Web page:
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Thesis' Lally pushes duration out nine years on short squeeze fears

Thesis' Lally pushes duration out nine years on short squeeze fears

Bond durations have been pushed out to an average of nine years across client portfolios at Thesis, with chief investment officer Michael Lally warning of a squeeze on short-duration securities.

In addition to ultimate responsibility for Thesis’s £4 billion of private capital, Lally is also manager of the Thesis Optima Bond fund, which over three years has returned 28.56% versus the IMA Sterling Corporate Bond sector average of 22.80%.

‘We think bonds are a safe place to park your cash for at least the next year, but beyond that we think the short end, particularly investment grade, looks expensive,’ says Lally.

‘We have an average duration of around nine years, versus average fund duration of four or less. I am not worried about inflation because it has been commodities, not wages-based. There is nothing that would suggest we are going to experience an inflationary spiral – it’s a China syndrome.’

Inflation factor

Too many models were producing outputs pointing to a simple reversion to mean, Lally says, without factoring in how much the mean had been shifted by excess capacity and credit market disruption.

‘The problem with precedent is that, as with case law, it is constantly being rewritten. We find ourselves now in a unique position, whereby, thanks to the global synchronisation of central banks, even fast-growing emerging economies such as China and Brazil have managed to keep their inflation rates down to single figures.

‘Meanwhile, tighter regulation of most banks has severely restricted both their ability and willingness to expand credit supply.’

Given the house’s median view of a moribund economy, he says yields of 4.5% a year over a nine-year term seem a reasonable rate of return, versus short-dated bonds priced at a loss to maturity.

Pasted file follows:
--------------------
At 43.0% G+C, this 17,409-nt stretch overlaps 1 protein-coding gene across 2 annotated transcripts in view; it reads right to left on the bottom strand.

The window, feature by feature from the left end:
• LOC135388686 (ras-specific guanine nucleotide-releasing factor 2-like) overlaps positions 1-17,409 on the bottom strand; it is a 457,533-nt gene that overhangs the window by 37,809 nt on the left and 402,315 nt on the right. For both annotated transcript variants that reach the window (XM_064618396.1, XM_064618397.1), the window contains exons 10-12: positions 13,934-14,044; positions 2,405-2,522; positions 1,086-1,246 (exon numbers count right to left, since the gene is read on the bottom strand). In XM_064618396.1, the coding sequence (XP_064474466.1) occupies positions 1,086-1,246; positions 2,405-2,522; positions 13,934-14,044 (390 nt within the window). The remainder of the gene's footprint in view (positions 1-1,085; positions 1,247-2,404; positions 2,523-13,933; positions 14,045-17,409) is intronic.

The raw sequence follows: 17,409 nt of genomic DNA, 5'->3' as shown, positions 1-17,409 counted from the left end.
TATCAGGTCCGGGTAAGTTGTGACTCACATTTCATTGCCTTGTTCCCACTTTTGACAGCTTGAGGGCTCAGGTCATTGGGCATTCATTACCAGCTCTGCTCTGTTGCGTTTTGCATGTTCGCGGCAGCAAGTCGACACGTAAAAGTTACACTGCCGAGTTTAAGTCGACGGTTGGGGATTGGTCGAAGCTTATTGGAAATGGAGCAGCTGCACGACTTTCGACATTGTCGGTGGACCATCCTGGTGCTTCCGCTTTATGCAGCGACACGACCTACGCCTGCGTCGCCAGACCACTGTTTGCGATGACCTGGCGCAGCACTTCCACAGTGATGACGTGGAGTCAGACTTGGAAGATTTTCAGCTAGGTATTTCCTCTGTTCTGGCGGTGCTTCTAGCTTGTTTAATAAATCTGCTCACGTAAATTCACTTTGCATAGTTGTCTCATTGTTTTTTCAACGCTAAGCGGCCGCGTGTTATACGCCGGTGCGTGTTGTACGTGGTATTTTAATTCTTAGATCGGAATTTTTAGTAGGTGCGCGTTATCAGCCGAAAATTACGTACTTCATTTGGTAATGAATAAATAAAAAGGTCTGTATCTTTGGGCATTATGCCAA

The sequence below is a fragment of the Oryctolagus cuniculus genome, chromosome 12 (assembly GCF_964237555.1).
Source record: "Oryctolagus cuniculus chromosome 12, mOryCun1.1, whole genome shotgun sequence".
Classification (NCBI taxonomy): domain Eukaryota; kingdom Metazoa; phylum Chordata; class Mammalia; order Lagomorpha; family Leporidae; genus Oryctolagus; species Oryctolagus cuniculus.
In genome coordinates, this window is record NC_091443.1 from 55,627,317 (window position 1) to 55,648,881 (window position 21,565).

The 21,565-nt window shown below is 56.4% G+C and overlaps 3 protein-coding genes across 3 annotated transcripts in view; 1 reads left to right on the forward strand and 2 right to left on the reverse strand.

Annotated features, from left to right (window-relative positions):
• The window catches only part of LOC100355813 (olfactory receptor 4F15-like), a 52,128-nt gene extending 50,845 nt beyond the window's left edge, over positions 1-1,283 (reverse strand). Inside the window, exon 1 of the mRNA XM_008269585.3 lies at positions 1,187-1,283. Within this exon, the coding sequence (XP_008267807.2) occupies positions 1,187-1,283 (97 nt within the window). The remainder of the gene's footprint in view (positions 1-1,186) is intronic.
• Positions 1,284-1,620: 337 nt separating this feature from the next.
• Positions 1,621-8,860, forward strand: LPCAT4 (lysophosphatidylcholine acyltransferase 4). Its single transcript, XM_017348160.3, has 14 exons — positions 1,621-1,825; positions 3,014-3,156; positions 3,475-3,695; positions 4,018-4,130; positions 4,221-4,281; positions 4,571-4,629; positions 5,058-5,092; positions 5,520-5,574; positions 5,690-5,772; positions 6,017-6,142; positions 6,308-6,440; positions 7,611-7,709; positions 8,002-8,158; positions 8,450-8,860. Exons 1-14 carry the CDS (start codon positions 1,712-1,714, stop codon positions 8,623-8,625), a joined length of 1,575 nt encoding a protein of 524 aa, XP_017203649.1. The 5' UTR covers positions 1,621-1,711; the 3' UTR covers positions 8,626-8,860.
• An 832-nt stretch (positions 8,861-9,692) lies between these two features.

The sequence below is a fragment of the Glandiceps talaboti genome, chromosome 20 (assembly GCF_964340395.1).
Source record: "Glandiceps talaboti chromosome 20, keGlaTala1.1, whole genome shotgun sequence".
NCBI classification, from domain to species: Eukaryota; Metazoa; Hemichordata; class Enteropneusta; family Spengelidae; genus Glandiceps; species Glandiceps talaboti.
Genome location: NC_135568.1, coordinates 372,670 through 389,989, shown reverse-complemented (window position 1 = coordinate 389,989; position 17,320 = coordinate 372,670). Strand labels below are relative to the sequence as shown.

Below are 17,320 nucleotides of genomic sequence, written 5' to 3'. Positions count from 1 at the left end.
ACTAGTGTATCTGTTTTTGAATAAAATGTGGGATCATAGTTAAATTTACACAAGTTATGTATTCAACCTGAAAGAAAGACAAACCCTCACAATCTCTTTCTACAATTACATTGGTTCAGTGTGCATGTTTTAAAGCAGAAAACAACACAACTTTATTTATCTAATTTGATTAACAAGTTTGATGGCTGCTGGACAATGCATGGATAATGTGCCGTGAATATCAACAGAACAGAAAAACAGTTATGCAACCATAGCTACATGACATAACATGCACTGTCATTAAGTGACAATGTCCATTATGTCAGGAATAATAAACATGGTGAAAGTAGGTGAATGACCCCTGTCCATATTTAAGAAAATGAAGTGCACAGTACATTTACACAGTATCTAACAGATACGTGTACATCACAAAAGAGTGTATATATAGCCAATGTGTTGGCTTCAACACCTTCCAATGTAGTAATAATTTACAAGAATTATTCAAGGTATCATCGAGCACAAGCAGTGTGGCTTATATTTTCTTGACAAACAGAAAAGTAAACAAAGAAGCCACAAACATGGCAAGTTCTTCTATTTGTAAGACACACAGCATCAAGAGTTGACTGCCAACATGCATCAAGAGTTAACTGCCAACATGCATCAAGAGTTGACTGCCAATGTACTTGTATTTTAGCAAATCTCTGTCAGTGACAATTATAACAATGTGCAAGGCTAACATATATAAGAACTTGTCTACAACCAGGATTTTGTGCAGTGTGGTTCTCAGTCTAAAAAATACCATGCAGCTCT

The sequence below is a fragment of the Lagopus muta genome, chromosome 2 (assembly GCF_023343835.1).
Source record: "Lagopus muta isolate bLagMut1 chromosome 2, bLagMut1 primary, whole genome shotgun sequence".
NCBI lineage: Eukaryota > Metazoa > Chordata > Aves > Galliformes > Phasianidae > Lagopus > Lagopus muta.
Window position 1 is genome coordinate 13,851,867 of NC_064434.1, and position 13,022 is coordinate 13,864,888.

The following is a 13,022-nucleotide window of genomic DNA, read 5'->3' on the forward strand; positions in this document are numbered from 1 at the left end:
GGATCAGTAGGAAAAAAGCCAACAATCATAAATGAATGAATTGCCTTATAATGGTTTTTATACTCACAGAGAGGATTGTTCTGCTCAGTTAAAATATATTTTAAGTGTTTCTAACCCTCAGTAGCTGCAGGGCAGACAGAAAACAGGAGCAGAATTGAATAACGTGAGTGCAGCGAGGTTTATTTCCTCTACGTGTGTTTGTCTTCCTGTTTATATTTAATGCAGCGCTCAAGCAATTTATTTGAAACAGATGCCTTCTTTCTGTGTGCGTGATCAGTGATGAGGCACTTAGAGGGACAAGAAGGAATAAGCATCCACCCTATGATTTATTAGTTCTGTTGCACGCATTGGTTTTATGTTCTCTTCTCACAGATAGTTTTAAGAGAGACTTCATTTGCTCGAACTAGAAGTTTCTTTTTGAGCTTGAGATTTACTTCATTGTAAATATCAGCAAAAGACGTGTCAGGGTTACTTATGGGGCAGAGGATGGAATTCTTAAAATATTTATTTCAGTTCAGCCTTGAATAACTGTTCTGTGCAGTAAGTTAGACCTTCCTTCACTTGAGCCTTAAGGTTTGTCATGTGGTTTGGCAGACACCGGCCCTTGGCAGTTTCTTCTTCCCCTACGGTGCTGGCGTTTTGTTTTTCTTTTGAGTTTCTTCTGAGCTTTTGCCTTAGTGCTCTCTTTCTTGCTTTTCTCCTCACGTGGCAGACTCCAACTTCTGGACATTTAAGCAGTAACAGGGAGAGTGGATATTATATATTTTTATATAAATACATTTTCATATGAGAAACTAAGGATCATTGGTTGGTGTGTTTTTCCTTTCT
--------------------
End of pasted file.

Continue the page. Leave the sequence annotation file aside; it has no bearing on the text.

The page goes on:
‘For a long time we were effectively facing a flat yield but it has now steepened sharply. You weren’t getting paid for duration but if you can’t see much inflation on the horizon, it now makes a lot of sense.

‘[At current values] the only way you can make money on short duration is derivative structures. At some point you are going to get a whole rush of distressed buyers flooding into [long] duration.

‘And long-dated issuance by corporates is only just getting started. If chief financial officers can lock in these funding costs over 20 years, why wouldn’t they? It’s like Christmas has come early.’    

With the short to medium-term outlook dominated by policy risk, he adds that in the absence of inflation, it is hard to see where downward pressure on bond pricing is going to come from.

Balancing costs

This could partly explain recent underperformance on many fixed income hedge strategies, with managers caught in a short squeeze as risk aversion moved against them.

‘I think a lot of people went long equity risk and short gilts, which has been a very volatile trade,’ says Lally.

While pushing out duration over the course of the year, the company has steadily sold out of almost all its gilt holdings across almost all of its risk-rated portfolios.

Instead, it has taken global sovereign exposure, using the Pimco Global Absolute Return fund to balance costs and liquidity with a healthy amount of exposure to emerging market debt.

While sceptical about the more apocalyptic end of inflationary expectations, the company has also diversified into global inflation-linked securities via funds such as Thames River Global Bond, although he says that over the shorter term, managers Paul Thursby and Peter Geikie-Cobb mistimed several calls and are currently ranked 58 out of 60 in Citywire’s Bonds – Global sector.

‘We recognise that different countries have different drivers of inflation. We are not expecting any form of inflationary shock but with rates near zero, even 2% to 3% inflation offers a decent return,’ he says.

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